there should be a cooling off period so that a fraudulent transfer could be pulled back

In the days of cheques the cheque would take at least 3 days to ‘clear’ and could be ‘stopped’ within that period. Also (and I worked in a bank during the early 70’s) we checked each cheque coming into branch to make sure that the payee matched the account – pretty sure on that. But cheques were paid in via a credit payin slip over the counter. If payee did not match account then cheque was rejected and sent back to the bank of the payee!

So maybe the old ways have a lesson to be learnt…..

David O'Brien says:
7 April 2017

The initiative to final check must be with the banks. A lot of scams are old but often fresh to their victims and there are easily accessed databases of e mail addresses , phone numbers (usually proxies) etc that are habitually used for scamming. I would think 80% or more could be detected by bank staff with a little knowledge and experience. If it has whiskers, a pointed nose, a worm like tail and squeaks it is a rat but often experience enables one “to smell the rat”.

In view of the number of naughties carried out by any number of banks in any number of their transactions (I give you RSB Coutts as but one pretty horific example) and yet almost zero prosecutions in the UK, unlike other countries, they will only see it as being in their own interests to behave and put client interests FIRST will be when the law puts responsibilty on senior staff AND directors, no matter which minion caused the situation. That is why senior staff and directors get paid SO MUCH MORE. I certainly had to accept that reality (in the real world) as the CEO of various national and inter’al NFP orgs. Why not banks?

Jaclyn Beckwith says:
7 April 2017

We all get emails from our banks, how are we all to know whether to open them or not?
Many of us open them to a scam or hackers.
I think we all need to know to keep us safe.
Thankyou Jaclyn

Liam Lynch says:
7 April 2017

Open more branches instead of closing them, which would allow people to deal directly with their bank and reduce reliance on machines or online transactions which are in turn more susceptible to scams.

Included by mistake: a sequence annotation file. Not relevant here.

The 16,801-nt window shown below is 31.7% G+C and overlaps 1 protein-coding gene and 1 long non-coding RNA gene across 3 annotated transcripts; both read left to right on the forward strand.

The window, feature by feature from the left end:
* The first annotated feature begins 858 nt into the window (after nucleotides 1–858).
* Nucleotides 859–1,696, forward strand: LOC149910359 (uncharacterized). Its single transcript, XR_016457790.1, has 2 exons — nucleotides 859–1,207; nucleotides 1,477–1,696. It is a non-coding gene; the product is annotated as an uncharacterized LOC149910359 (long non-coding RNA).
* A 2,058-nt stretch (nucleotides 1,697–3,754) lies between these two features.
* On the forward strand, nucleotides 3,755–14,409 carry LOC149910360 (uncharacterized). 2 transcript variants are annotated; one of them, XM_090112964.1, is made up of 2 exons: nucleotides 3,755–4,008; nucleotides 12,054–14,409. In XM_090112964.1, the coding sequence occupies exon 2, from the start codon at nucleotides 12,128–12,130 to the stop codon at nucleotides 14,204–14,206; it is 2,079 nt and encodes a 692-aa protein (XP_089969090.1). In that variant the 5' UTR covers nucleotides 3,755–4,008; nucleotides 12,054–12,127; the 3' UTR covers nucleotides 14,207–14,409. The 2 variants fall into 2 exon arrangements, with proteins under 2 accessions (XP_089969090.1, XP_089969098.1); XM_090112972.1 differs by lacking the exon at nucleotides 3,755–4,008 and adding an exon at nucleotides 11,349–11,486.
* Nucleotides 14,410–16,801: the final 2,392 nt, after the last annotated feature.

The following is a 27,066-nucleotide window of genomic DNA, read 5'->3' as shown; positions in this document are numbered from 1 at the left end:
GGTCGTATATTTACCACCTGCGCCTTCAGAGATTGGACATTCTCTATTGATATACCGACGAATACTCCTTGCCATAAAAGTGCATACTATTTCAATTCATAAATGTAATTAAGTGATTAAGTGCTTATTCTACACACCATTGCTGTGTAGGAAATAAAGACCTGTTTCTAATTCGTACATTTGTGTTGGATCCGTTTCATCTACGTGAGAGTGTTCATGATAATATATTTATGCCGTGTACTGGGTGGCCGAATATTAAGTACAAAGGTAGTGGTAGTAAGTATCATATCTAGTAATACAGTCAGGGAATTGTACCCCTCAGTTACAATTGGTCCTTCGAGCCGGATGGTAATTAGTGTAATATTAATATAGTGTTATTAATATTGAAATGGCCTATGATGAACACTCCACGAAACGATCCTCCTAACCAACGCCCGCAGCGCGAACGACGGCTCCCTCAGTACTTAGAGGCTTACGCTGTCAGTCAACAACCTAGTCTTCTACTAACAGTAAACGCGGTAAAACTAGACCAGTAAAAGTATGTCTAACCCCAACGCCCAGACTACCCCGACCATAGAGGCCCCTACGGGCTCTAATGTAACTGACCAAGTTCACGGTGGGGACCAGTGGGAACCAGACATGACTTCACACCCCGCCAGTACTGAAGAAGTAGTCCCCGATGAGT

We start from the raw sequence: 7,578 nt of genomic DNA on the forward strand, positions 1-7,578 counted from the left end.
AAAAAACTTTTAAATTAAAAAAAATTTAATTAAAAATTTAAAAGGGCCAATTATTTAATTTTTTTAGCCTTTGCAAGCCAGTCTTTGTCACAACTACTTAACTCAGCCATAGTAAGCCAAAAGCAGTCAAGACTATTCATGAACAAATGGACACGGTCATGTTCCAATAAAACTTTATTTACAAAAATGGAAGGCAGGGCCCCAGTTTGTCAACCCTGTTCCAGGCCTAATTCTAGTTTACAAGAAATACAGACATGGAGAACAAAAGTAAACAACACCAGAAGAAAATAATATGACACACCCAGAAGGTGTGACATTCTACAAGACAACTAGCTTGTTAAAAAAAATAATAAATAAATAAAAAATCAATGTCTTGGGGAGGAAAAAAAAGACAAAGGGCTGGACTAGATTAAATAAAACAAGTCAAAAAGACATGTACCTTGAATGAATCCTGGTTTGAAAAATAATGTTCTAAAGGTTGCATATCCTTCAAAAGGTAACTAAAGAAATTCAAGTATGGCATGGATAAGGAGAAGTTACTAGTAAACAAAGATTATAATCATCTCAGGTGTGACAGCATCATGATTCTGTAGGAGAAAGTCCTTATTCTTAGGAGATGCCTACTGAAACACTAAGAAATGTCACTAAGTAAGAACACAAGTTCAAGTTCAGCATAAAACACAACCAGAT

When a bank customer makes a transaction of more than £100 to Mr A or B or C the payment should be held automatically in a secure account for a period of say three days before the funds are released to requested the payee this will give the customer a cooling off period, very help full when being pressurised to move funds to other accounts by scammers.

The whole point of the Faster Payment Service is to do what it says on the label. If a three-day waiting period is introduced that would defeat the purpose of the service. As with doing most things in life, care is needed but it is not a difficult transaction and millions of them go through every day without a problem. As has repeatedly been advised, for the first payment to a new payee it would be a good idea to put through a test transfer of a nominal amount [£1] and await confirmation from the payee that it has arrived in the correct account. That proves that the sort code and account number used will put the payment in the right place. After that, the balance can safely be transferred and all further payments to that account will be good.

Other payment services are available from banks for those wanting higher levels of security and are prepared to accept a small time delay [and a bank charge], and cheques can still be used, so slowing down the Faster Payment Service is not an acceptable solution.

It would be interesting to know how many of the millions of daily transfers are currently being affected by fraudulent diversion. I can understand how people can be deceived by a scam e-mail asking them to pay money into a different account to that originally notified but that has been very well-publicised now and I would expect alarm bells to ring, especially for big sums; people have been strongly advised after receiving such a request to obtain confirmation from the intended destination of the funds before carrying out the transaction.

Yes, my bank is more thorough in taking an interest in reasons why or if large transactions are being proposed; invariably, a senior operator is also involved in checking the transfer or withdrawal.

Scams are important, but even more so is actually having a branch you can visit. In Sheffield my bank Hsbc now only has 3 branches in the whole of Sheffield. I started to use branches in nearby Derbyshire. Mu nearest branches were Dronfield and Bakewell. These have now closed also. If I want to use a branch I either have to travel into Sheffield city entre or Chesterfield in Derbyshire . Both would take up to three quarters of an hour on public transport each way. Banks appear to have forgotten that they are supposed to be offering a service to customers. Complaints come back with the usual “use your local [post office ” (also closed) or use online banking. This is another area for a Which Campaign. You are now penalised if you do not wish to use online banking.